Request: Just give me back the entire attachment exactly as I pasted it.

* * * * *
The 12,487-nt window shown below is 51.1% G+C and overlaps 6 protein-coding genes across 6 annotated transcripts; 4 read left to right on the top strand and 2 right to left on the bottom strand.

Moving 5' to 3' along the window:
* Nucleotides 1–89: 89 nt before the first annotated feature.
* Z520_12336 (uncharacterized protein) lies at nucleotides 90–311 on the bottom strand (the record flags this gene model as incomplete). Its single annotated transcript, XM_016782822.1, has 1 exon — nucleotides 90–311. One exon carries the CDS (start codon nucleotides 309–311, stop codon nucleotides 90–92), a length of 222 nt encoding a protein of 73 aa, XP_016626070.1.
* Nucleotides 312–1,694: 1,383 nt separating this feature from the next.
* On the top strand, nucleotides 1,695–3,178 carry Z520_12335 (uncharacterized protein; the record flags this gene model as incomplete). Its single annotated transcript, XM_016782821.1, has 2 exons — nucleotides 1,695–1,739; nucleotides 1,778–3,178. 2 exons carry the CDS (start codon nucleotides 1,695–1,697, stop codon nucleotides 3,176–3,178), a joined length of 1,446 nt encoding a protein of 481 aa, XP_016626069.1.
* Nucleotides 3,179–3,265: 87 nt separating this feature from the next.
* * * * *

The 12,487-nt window shown below is 51.1% G+C and overlaps 6 protein-coding genes across 6 annotated transcripts; 4 read left to right on the top strand and 2 right to left on the bottom strand.

Moving 5' to 3' along the window:
* Nucleotides 1–89: 89 nt before the first annotated feature.
* Z520_12336 (uncharacterized protein) lies at nucleotides 90–311 on the bottom strand (the record flags this gene model as incomplete). Its single annotated transcript, XM_016782822.1, has 1 exon — nucleotides 90–311. One exon carries the CDS (start codon nucleotides 309–311, stop codon nucleotides 90–92), a length of 222 nt encoding a protein of 73 aa, XP_016626070.1.
* Nucleotides 312–1,694: 1,383 nt separating this feature from the next.
* On the top strand, nucleotides 1,695–3,178 carry Z520_12335 (uncharacterized protein; the record flags this gene model as incomplete). Its single annotated transcript, XM_016782821.1, has 2 exons — nucleotides 1,695–1,739; nucleotides 1,778–3,178. 2 exons carry the CDS (start codon nucleotides 1,695–1,697, stop codon nucleotides 3,176–3,178), a joined length of 1,446 nt encoding a protein of 481 aa, XP_016626069.1.
* Nucleotides 3,179–3,265: 87 nt separating this feature from the next.